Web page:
The Federal Reserve wants to give you some good news: Interest rates could rise in 2015!
That was the message from two of the central bank’s top officials, Chair Janet Yellen and New York Fed President William Dudley, during remarks Friday at an economics conference in France. The event was focused on the future of central banking, and both officials tried to accentuate the positive.
The Fed has been scaling back its support for the economy over the past year, ending its roughly $3 trillion bond-buying program last month. Now it is seriously considering when to raise its target for interest rates, which have been at zero since the 2008 financial crisis. In her prepared speech, Yellen emphasized that the moves are a sign of a stronger recovery -- not, as some critics suggest, a reflection of a Fed out of firepower.
“The normalization of monetary policy will be an important sign that economic conditions more generally are finally emerging from the shadow of the Great Recession,” Yellen said.
Dudley made the same point in his prepared remarks, reiterating that he expects the first increase in rates to occur “sometime next year” if the economy continues to progress as forecast.
“For the United States, the start of the normalization of U.S. monetary policy will be a very welcome development,” he said. “It will indicate that the U.S. economy has made great strides in healing itself from the damage caused by the U.S. housing boom and bust and the financial crisis.”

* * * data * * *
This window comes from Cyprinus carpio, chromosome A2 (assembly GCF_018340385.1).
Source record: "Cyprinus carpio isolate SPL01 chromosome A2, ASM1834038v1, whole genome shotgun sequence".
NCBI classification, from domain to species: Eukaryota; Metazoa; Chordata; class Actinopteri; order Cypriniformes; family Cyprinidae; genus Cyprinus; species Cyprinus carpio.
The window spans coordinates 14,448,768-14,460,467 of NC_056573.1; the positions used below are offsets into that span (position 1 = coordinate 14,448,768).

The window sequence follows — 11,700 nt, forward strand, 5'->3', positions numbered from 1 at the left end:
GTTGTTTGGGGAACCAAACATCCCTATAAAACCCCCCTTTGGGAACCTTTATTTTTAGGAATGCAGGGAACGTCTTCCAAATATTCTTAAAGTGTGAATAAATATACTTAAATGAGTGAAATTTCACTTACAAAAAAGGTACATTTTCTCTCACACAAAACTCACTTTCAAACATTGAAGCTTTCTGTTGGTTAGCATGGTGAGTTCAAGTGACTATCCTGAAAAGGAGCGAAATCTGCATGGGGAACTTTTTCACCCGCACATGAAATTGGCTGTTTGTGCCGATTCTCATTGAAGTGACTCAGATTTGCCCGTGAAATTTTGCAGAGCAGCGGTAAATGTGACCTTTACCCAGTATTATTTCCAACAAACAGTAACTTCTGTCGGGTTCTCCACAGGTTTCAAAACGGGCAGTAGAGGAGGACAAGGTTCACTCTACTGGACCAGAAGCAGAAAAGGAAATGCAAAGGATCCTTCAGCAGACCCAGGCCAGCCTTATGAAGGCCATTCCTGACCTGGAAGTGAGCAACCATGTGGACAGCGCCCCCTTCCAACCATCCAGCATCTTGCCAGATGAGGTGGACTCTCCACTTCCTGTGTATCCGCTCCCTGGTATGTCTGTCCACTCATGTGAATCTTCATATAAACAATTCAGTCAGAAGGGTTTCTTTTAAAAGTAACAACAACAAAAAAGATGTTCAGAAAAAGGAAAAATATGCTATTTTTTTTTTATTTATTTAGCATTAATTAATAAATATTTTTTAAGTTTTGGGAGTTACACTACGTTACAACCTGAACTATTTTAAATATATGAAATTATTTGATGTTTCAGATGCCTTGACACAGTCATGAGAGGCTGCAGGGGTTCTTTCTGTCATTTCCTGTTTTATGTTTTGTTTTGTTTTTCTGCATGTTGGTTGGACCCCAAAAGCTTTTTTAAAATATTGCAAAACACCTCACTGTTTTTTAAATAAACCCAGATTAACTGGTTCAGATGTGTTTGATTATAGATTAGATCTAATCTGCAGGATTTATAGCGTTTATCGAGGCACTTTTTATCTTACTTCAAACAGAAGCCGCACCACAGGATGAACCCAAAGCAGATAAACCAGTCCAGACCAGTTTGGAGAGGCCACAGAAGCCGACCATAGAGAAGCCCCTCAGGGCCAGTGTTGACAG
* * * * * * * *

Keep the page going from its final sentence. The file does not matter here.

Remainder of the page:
It seems an obvious point: The ultimate goal of the Fed’s easy-money policies of the past six years has been to foster a stronger economy. So it’s only logical that these actions would stop once the recovery reached escape velocity. Mission accomplished.
But monetary policy is rarely that simple. There is vigorous internal debate at the Fed over when the economy will be strong enough to stand on its own -- and whether the central bank has already coddled it too long. Wall Street is worried that a return to “normal” is actually code for “bear market,” as the Fed’s stimulus efforts have helped fuel record gains in the major U.S. indexes. Emerging markets fear investors who sought high-risk returns in their countries will flee once interest rates start to rise in America.
Both Yellen and Dudley acknowledged the potential for global volatility when the Fed finally moves. But they both emphasized that the central bank will be transparent and is committed to communication. And at the end of the day, their argument goes, a strong U.S. economy will banish all fears.